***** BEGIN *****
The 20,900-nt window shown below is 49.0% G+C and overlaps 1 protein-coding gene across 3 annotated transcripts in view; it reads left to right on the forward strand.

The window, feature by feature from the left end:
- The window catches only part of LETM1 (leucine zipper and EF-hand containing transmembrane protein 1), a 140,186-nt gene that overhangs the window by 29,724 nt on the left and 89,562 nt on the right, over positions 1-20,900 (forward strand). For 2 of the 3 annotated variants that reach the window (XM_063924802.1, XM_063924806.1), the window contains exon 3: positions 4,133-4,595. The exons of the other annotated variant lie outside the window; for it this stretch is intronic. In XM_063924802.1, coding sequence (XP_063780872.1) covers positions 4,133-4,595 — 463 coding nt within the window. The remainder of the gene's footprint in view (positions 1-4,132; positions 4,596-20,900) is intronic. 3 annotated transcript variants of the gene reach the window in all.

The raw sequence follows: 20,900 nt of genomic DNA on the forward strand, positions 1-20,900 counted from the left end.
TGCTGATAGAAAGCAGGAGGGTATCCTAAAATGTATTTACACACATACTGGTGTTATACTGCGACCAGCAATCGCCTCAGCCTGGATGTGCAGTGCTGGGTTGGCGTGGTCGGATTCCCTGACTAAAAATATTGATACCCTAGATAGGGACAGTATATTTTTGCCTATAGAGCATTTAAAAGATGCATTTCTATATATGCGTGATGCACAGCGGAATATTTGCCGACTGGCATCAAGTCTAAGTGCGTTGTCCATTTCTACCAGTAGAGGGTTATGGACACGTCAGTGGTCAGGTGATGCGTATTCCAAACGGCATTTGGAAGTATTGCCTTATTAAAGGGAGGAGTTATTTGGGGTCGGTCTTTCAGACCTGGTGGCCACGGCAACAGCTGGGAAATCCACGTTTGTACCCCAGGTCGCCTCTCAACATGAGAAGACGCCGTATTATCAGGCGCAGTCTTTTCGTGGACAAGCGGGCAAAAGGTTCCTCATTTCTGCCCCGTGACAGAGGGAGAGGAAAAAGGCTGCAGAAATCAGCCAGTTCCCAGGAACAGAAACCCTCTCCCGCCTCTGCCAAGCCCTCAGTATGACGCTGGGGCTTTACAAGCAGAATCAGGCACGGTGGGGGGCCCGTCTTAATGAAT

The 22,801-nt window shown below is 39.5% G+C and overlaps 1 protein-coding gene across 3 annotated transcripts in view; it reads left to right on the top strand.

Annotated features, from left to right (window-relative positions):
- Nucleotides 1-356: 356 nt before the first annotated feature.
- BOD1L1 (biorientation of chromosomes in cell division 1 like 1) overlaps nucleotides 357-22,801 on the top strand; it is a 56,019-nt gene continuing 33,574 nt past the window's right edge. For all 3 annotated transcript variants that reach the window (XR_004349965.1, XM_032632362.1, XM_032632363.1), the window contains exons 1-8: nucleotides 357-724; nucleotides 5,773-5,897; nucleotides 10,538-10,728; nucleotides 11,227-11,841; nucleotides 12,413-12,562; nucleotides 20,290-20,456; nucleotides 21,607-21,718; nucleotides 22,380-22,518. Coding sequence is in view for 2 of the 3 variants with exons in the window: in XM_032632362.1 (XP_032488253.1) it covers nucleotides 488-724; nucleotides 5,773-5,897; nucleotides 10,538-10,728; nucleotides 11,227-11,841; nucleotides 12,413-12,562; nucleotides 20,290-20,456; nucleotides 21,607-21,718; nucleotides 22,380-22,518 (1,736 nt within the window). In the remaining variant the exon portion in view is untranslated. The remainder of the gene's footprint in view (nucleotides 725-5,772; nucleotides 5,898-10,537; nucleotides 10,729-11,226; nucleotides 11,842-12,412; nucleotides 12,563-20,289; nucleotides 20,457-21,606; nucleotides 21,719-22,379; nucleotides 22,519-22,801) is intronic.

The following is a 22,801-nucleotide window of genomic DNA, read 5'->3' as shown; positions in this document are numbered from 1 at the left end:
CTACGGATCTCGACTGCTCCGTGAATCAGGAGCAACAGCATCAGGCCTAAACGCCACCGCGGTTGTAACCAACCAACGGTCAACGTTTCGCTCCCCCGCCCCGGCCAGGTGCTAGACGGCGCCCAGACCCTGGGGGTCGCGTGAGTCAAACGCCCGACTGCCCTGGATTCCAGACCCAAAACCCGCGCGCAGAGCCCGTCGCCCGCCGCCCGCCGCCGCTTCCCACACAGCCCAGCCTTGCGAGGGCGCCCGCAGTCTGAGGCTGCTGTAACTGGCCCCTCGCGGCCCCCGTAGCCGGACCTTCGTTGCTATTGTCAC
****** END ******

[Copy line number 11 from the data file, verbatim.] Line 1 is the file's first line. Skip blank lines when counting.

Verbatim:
CTACGGATCTCGACTGCTCCGTGAATCAGGAGCAACAGCATCAGGCCTAAACGCCACCGCGGTTGTAACCAACCAACGGTCAACGTTTCGCTCCCCCGCCCCGGCCAGGTGCTAGACGGCGCCCAGACCCTGGGGGTCGCGTGAGTCAAACGCCCGACTGCCCTGGATTCCAGACCCAAAACCCGCGCGCAGAGCCCGTCGCCCGCCGCCCGCCGCCGCTTCCCACACAGCCCAGCCTTGCGAGGGCGCCCGCAGTCTGAGGCTGCTGTAACTGGCCCCTCGCGGCCCCCGTAGCCGGACCTTCGTTGCTATTGTCAC